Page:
Laundering and Storage Instructions
When used properly, HobaCare will stay in the skin. If it is coming out on linens
and clothing, you are very likely using too much.
HobaCare launders out of natural fabrics with the use of hot water and a good detergent.
For synthetic and dyed fabrics we sometimes use a pre-wash. If you have combined
oils, lotions, creams or essential oils with HobaCare, they--not the HobaCare--could
cause staining. Also, and especially for massage therapists, if the lotion or cream
was applied to the skin prior to massage, those substances could cause staining
If you or your laundry use cold water and dry the fabric, a mark may be visible.
Relax. Don't be alarmed. The mark will not be permanent. Likewise, the mark will
not turn rancid. Off-putting odors will not be a problem. The next time you launder
the item, cover the mark with a pre-wash (we use "Shout") and use hot
water and your regular detergent. The mark will launder out. Or, if very hot water
is not available, learn from this tip provided by one of our customers, who is a
massage therapist. She found a jojoba mark on her dark 100% cotton turtleneck, which
had not come out in a cold wash. She re-washed the garment after putting soda water
and baking soda on the mark and letting it soak for a bit in her machine. Even though
the garment had already been through her dryer, the mark came out.
Storing HobaCare Jojoba
HobaCare is stable. It does not oxidize or turn rancid. It has an indefinite shelf
life. Heat does not affect it. Unlike oils, it can stand up to heating and re-heating.
Likewise, HobaCare Jojoba does not require refrigeration. It will congeal at temperatures
below 45 degrees Fahrenheit. If congealing does occur, simply restore the product
to room temperature. It will re-liquefy and can be used immediately. Congealing
does not affect its quality. Store HobaCare Jojoba away from direct sunlight. Prolonged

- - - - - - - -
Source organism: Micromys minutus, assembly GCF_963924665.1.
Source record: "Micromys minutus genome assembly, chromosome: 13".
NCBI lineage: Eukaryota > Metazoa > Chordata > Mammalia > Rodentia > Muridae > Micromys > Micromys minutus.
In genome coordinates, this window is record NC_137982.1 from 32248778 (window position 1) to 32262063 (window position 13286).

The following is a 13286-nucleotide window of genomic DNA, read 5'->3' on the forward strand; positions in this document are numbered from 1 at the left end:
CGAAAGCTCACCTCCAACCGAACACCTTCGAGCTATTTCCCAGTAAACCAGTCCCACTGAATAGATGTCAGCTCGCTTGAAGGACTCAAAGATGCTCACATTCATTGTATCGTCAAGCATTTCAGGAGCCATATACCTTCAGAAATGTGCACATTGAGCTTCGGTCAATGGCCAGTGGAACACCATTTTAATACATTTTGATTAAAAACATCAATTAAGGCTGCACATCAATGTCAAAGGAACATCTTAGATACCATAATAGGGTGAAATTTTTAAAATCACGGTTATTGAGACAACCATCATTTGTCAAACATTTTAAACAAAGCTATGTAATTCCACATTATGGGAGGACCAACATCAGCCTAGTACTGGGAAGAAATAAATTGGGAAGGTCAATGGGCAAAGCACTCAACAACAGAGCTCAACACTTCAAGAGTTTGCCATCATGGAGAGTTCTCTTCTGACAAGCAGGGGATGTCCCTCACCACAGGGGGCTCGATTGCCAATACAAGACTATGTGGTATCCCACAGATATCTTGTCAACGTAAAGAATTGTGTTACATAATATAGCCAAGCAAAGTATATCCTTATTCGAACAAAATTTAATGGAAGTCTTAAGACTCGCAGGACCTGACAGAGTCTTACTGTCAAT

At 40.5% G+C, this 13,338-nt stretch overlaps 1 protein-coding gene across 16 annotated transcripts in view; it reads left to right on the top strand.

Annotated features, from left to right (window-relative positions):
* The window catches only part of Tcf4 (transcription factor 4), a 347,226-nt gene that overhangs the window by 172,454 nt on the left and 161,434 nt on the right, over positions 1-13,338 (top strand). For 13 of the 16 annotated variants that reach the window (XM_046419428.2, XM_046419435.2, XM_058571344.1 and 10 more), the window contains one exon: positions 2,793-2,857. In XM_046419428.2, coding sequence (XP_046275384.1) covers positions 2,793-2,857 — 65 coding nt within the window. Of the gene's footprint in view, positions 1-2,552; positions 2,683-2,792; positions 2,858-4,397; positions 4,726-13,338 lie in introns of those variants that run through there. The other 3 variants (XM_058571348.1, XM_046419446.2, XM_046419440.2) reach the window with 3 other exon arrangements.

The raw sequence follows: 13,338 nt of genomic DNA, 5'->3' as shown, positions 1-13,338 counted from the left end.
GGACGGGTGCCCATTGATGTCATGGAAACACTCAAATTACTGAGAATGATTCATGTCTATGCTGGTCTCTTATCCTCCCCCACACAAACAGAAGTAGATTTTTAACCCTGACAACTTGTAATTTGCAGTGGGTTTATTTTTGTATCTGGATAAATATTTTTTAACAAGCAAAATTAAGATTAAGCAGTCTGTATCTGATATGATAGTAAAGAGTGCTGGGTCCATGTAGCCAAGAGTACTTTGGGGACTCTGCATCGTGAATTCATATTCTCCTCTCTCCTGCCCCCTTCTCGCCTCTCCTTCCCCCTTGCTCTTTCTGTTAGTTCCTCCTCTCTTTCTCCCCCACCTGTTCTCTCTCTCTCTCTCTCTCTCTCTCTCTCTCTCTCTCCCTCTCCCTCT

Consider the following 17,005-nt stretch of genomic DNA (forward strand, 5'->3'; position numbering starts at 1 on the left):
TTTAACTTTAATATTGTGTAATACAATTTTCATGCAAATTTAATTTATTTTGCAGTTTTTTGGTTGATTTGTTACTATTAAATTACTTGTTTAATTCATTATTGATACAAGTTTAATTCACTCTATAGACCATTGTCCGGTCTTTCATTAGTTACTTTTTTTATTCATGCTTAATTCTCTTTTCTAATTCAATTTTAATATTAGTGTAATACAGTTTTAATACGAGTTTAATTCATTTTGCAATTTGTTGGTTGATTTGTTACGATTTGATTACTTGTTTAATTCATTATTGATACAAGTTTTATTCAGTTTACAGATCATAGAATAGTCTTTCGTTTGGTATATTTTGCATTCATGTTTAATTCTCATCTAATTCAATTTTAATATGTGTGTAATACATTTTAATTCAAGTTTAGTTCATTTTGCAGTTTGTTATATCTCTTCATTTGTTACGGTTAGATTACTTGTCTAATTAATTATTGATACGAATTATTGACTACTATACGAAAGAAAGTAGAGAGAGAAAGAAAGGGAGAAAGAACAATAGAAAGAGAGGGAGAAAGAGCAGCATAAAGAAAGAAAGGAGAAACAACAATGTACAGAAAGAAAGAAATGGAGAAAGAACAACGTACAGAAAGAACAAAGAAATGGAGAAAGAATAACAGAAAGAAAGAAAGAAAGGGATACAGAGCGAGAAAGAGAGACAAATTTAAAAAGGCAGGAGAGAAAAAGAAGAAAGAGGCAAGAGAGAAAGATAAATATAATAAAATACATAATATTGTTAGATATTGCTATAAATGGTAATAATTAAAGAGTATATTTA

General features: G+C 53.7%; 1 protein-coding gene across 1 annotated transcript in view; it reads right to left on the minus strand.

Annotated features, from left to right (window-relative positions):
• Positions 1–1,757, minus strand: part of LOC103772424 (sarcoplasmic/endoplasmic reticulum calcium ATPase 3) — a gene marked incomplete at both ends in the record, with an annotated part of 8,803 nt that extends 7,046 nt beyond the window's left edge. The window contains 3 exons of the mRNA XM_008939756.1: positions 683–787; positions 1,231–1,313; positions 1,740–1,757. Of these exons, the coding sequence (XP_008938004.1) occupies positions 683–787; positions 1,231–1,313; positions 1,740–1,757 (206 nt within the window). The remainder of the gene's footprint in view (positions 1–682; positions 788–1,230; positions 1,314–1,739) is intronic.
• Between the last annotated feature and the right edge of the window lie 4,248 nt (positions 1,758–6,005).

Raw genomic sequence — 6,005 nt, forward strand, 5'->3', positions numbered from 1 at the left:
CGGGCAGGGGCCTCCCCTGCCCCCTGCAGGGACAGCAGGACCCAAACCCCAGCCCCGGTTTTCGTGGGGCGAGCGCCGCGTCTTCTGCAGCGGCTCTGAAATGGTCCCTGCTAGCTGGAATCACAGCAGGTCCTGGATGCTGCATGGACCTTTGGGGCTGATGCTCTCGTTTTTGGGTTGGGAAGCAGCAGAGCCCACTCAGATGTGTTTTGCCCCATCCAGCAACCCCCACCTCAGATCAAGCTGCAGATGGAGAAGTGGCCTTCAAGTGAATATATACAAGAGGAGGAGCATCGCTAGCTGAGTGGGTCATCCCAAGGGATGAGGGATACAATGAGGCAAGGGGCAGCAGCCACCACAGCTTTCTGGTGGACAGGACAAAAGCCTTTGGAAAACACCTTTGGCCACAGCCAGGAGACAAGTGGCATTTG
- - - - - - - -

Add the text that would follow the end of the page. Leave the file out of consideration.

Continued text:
exposure to direct sunlight bleaches HobaCare Jojoba.
A Common Sense Warning
Jojoba seeds are edible and non-toxic. Deer and other animals enter the jojoba fields
to consume them. They were a source of food to Native Americans for centuries. Accidental
or casual ingestion of small amounts of HobaCare does not cause harm. If you have
some on your hands and are in proximity of a dog, it will lick your hand unmercifully!
However, we do not prepare HobaCare as a food. Do not ingest HobaCare. Keep it out
of children's reach. The product is intended for topical application to skin, only.
If you're applying it to the skin of a premature baby, or small infant use amounts
that absorb into the skin. Excess amounts should be wiped away.
About the Safety of Our Containers
The Jojoba Company puts its HobaCare Jojoba into PET (1-oz, 125ml and 250ml) and
into HDPE (litre and gallon) containers. These containers are entirely safe.
People are becoming increasingly concerned about Bisphenol A (BPA) and Phthalates.
BPA is a building block for polycarbonate (PC), a rigid clear plastic commonly used
for baby bottles, reusable water bottles and other applications. It is NOT found
in polyethylene terepthalate (PET), commonly used for single-use water and soda
bottles among other bottles, nor is it found in high-density polyethlene (HDPE).
The Jojoba Company does not use any bottles made from polycarbonate, polyvinyl chloride
(PVC) or polystyrene (PS), which have all been identified as having the potential
for leaching BPA into the products they hold.
We know that many of our customers are very knowledgeable about the chemical composition
of plastic packaging, but sometimes their customers are not.
Compounding the problem, incomplete coverage by the media has caused a great deal
of confusion among consumers. For example, recent reports have identified "water
bottles" as a pirmary source of BPA, and video footage accompanying the reports
has shown single-use PET bottles instead of multi-use water bottles that retailers
such as Wal-Mart in Canada have pulled from the shelves.
A second example of incomplete reporting: U.S. News and World Reports identifed
recycle codes 3,6 and 7 as those indicating plastics that contain BPA. While PVC
(recycle code #3), PS (recycle code #6) and PC (recycle code #7) do contain BPA.
The media consistently fails to mention that recycle code #7 simply means "other
plastics" that do not fall into categories 1 through 6. "Other" plastics include
polylactide (PLA), a corn-based clear resin also used for single-use beverage bottles
that also does not contain bisphenol A.
Fears about the safety of plastics are raised frequently, but PET and HDPE, the
two plastics The Jojoba Company uses, have consistently been proven safe to use
in rigid packaging applications.
If you have questions about our packaging, please do not hesitate to contact us.